The Smoke and Grill is a place that students really like with comfort food like mac and cheese, burgers and brats, and the salad bar area, which is 60 feet long, always is packed.

The number of guests has far exceeded our expectations. We serve upwards of 5,800 customers a day at C4C. We're a meal plan facility, that's the bulk of our business, but we just happened to create a place where everyone wants to eat. The number of people who pay for meals, rather than those on a meal plan, has increased greatly.

There's always something open until 8 p.m. One venue, a retail operation called the Weather Tech Cafe, is open until 2 a.m. We had a lot of input from students asking to have something open later. It's quite busy in there.

We also have an A9-free area where we serve food that does not contain the nine allergens, such as tree nuts, berries, milk, fish, gluten. It's pretty groundbreaking as far as universities go.

We had a group of students actually find our office (which is a bit out of the way) to say, "Thank you for opening this great place for us." That's a first and it certainly made my day!

3. Part of your job is "customer experience." It seems the idea of "customer as key" faded a bit but is now returning. Is this true?

I don't think customer services faded, I just think that we drifted away from the personalization of things and now we have done a complete 180-degree turn. One of the most exciting things about my current position is that I get to chat with our students on a daily basis, hold focus groups, and really get to know them. If I see a student sitting alone at a table I just sit myself down, introduce myself and let that student know that we really do care about each and every one of them. Customer Care, as I like to call it, is creating memories that last a lifetime. A lot of my favorite personal memories have been centered on a family meal or a special occasion or celebration that has involved a great meal. Our dining centers are our students' kitchens and living rooms. I can honestly say that our customer service is great and everyone that works in dining services goes out of his or her way to make sure our students have the best experience when they dine with us.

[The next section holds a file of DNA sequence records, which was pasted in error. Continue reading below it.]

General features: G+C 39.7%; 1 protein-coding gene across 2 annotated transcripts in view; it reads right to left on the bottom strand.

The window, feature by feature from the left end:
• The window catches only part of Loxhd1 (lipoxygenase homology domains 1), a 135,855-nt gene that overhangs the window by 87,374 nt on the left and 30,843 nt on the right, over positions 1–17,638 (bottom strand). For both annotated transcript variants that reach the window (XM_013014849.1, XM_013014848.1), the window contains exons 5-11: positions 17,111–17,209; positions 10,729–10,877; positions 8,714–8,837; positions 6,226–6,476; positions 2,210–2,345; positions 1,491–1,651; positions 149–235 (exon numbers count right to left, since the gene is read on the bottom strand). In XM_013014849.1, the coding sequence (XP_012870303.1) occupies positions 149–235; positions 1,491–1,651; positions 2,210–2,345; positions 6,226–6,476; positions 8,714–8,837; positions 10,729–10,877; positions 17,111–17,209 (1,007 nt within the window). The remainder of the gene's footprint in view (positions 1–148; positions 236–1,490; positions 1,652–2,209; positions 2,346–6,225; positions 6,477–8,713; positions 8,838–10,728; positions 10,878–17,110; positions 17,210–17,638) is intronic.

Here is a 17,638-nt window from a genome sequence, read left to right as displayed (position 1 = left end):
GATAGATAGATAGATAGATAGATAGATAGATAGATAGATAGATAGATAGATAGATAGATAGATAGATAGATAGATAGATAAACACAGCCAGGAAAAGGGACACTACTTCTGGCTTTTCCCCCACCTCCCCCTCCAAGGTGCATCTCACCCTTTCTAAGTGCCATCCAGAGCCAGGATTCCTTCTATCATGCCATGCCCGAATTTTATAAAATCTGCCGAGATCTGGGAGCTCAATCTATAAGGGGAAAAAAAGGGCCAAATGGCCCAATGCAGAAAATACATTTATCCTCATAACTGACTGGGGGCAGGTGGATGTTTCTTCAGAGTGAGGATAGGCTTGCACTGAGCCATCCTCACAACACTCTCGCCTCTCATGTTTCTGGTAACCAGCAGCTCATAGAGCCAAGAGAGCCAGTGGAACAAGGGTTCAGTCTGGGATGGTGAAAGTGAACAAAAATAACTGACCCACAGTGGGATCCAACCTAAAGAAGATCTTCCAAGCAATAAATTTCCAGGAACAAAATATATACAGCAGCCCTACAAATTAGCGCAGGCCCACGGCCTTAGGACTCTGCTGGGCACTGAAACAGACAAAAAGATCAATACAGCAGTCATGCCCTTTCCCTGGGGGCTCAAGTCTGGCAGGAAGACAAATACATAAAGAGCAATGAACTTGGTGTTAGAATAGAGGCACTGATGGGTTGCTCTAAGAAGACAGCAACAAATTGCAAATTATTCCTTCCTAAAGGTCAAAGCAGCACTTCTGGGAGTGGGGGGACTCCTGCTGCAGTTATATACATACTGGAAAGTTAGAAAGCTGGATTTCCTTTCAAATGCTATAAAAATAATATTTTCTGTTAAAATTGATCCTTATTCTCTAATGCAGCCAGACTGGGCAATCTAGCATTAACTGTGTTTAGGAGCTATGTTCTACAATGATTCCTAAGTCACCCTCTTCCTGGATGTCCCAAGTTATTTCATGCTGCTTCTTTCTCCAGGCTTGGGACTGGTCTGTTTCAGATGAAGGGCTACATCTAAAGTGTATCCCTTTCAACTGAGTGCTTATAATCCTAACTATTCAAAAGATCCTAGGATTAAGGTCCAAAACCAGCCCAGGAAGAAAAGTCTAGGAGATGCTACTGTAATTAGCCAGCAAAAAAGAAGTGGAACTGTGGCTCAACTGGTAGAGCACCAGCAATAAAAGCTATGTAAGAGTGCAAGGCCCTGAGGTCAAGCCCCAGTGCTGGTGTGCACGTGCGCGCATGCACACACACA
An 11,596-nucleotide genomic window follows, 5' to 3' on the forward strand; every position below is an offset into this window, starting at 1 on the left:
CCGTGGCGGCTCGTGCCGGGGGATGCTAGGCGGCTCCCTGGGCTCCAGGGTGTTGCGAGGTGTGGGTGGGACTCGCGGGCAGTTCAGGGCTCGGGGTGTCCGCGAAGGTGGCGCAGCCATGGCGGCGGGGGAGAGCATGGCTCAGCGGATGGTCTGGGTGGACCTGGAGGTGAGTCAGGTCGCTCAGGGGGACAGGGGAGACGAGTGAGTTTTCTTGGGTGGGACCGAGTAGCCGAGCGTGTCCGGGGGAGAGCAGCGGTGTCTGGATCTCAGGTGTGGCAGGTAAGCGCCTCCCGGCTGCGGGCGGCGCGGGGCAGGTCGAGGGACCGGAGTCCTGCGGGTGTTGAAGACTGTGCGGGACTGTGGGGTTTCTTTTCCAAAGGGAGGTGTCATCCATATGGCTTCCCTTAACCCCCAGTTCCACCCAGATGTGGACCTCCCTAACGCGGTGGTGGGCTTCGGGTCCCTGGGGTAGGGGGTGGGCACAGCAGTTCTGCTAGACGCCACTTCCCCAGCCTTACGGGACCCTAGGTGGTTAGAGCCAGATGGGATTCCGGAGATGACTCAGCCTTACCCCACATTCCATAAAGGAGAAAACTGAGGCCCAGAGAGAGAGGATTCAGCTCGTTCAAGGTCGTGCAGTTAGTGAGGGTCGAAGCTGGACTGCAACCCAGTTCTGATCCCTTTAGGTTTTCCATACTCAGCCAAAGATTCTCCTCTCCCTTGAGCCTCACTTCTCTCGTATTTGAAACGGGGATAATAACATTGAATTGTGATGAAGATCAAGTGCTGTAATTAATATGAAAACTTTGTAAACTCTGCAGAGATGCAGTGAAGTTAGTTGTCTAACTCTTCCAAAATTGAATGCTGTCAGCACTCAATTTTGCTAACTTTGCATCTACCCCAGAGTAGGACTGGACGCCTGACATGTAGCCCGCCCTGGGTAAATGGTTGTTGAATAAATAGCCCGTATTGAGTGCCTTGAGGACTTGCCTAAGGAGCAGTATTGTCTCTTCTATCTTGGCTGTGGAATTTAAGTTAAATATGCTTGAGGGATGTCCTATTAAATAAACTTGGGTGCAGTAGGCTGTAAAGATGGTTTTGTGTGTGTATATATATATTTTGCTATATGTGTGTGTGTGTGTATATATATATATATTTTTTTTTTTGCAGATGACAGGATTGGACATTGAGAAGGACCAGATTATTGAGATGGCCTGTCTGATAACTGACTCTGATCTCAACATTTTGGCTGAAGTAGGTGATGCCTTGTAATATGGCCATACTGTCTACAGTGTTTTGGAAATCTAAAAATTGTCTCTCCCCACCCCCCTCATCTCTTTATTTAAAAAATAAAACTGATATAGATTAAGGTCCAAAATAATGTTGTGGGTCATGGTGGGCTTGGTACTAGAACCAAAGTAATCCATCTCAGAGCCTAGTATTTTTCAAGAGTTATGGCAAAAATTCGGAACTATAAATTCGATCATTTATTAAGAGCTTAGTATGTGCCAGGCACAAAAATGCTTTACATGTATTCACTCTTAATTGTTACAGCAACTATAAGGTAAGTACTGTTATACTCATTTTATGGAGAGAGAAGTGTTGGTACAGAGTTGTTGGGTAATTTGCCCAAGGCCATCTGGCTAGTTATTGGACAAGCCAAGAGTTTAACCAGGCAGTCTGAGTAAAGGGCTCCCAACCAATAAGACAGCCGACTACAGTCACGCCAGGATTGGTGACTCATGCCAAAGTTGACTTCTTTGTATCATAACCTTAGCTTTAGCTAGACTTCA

4. Tell me a little about you personally. Any hobbies or interests outside of work?

My greatest joy outside of work is my 33-year marriage. I was lucky to marry the man of my dreams. I know it sounds a bit sappy, but I count my blessings every day. We met when we were 18. We both were working at a little job; I was the sales girl and he was the stock boy.

I like to travel, read, garden and paint, and we have a 1962 Airstream trailer that we are restoring. Last year we went to Italy; that was lovely. We're kind of groupies for George Strait, a country musician we first saw in 1978. Now we travel all over the country to see him. We were just in Seattle for a concert and next we go to Minnesota. We also have a son who lives in L.A., so we like to hop on a plane for long weekends.

When my husband told me he was getting a motorcycle, I said it was a midlife crisis thing. Then he took me up to the mountains and now I want to go every weekend. It's amazing, the smells and the senses you have. The funniest thing about it is that I actually fall asleep when I'm on the back. It's so relaxing to me to be on those beautiful mountain roads.

5. What is a goal or dream you hope to achieve either professionally or personally?

One of my professional goals is to assist as many students as I can in getting prepared for life after college. I have supervised hundreds of students, jobwise. At this point in my career, I've become a mother figure. I bring them to my home for dinners where we have a tradition. Their moms send their favorite recipes and I buy all the ingredients – they are college students on a budget – and they come to my house and cook. I keep in touch with many of the students who have worked with me and have been told by them that I have made a difference in their lives. Talk about a dream come true! To know you are respected, loved and appreciated. It can't get better than that.

Personally, when I retire I would love to travel the back roads of our country in our Airstream, enjoy my family and have good health.